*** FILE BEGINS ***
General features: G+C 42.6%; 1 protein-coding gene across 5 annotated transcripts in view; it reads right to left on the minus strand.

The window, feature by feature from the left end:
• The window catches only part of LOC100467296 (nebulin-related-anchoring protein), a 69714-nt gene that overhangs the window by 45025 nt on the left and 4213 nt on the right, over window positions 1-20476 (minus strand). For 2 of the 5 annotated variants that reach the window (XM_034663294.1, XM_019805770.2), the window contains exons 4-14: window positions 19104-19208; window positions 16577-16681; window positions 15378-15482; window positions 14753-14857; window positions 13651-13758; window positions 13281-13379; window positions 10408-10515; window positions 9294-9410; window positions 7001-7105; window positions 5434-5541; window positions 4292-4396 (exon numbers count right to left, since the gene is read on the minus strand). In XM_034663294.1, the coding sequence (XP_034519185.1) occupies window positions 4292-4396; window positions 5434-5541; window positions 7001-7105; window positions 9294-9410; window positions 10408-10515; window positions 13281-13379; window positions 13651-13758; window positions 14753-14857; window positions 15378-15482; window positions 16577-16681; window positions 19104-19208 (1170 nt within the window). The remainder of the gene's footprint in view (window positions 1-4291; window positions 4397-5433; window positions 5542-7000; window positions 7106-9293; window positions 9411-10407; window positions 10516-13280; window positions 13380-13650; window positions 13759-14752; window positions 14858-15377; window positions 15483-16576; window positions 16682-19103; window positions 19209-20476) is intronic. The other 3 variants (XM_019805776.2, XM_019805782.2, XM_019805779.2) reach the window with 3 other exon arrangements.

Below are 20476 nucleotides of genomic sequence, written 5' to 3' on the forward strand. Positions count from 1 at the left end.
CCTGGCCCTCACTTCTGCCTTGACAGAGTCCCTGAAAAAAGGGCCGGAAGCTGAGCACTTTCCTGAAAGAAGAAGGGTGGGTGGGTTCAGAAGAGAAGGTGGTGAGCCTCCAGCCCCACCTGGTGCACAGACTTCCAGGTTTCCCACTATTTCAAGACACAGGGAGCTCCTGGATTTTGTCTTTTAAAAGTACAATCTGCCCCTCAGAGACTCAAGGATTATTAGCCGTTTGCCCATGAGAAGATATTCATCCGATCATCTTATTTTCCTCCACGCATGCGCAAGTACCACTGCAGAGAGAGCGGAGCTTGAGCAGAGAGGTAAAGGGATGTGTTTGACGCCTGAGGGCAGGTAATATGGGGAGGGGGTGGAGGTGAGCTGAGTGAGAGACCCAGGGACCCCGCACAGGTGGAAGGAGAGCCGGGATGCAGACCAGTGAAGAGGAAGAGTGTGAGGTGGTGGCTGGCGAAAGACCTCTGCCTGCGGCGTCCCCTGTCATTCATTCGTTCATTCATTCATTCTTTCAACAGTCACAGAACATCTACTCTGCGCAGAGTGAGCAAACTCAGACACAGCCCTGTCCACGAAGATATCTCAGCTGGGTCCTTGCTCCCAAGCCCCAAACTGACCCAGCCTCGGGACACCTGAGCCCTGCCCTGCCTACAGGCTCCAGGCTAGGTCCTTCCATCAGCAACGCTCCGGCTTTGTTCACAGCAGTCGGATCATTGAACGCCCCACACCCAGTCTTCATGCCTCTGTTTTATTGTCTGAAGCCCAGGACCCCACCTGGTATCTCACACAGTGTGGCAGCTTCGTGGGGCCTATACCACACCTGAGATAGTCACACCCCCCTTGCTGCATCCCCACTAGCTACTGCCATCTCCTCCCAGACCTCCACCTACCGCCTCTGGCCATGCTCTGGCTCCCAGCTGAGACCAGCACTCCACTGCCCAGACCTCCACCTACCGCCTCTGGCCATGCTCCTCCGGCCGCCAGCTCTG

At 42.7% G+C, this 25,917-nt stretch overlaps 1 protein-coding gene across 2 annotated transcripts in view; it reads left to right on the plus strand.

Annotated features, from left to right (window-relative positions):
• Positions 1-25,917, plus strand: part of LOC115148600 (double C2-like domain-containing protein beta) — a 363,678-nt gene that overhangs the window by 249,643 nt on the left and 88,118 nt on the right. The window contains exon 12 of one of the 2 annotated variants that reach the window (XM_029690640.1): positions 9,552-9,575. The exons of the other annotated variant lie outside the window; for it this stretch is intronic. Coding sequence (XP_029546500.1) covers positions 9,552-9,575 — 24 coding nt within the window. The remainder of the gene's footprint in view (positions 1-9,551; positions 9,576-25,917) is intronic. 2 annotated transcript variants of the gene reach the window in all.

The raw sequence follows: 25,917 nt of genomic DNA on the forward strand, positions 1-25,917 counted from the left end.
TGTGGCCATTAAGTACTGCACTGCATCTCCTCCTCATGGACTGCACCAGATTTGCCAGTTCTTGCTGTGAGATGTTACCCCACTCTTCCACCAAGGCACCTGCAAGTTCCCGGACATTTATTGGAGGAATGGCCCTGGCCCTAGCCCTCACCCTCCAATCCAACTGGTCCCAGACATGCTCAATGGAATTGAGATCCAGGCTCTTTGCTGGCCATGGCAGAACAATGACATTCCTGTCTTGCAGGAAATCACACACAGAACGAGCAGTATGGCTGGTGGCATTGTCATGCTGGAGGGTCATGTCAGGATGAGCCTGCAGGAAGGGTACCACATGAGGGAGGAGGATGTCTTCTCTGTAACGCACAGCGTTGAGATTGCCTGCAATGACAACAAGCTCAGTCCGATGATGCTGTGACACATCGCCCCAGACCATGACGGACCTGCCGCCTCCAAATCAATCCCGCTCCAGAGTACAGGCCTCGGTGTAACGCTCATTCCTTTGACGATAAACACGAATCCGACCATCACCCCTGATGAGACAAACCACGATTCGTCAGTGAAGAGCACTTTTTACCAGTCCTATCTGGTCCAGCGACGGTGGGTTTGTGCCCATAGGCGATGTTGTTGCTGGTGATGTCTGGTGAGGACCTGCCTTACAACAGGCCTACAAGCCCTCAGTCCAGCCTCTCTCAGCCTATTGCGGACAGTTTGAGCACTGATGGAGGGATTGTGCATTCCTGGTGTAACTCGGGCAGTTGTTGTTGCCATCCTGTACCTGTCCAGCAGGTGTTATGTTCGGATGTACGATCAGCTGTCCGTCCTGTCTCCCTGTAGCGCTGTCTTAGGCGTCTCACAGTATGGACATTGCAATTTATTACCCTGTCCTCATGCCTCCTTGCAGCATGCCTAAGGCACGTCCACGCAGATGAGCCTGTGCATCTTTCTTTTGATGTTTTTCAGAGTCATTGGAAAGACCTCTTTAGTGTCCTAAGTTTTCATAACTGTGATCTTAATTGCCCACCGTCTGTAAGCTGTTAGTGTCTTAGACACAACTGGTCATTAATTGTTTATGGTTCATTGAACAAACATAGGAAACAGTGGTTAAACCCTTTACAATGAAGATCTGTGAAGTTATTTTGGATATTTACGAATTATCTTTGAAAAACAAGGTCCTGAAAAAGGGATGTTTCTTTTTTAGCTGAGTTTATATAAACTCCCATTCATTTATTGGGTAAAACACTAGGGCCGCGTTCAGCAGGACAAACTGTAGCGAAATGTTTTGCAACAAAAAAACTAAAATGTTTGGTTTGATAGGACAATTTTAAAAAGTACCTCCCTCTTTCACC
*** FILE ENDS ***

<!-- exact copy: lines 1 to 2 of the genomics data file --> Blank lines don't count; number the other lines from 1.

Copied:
General features: G+C 42.6%; 1 protein-coding gene across 5 annotated transcripts in view; it reads right to left on the minus strand.

The window, feature by feature from the left end: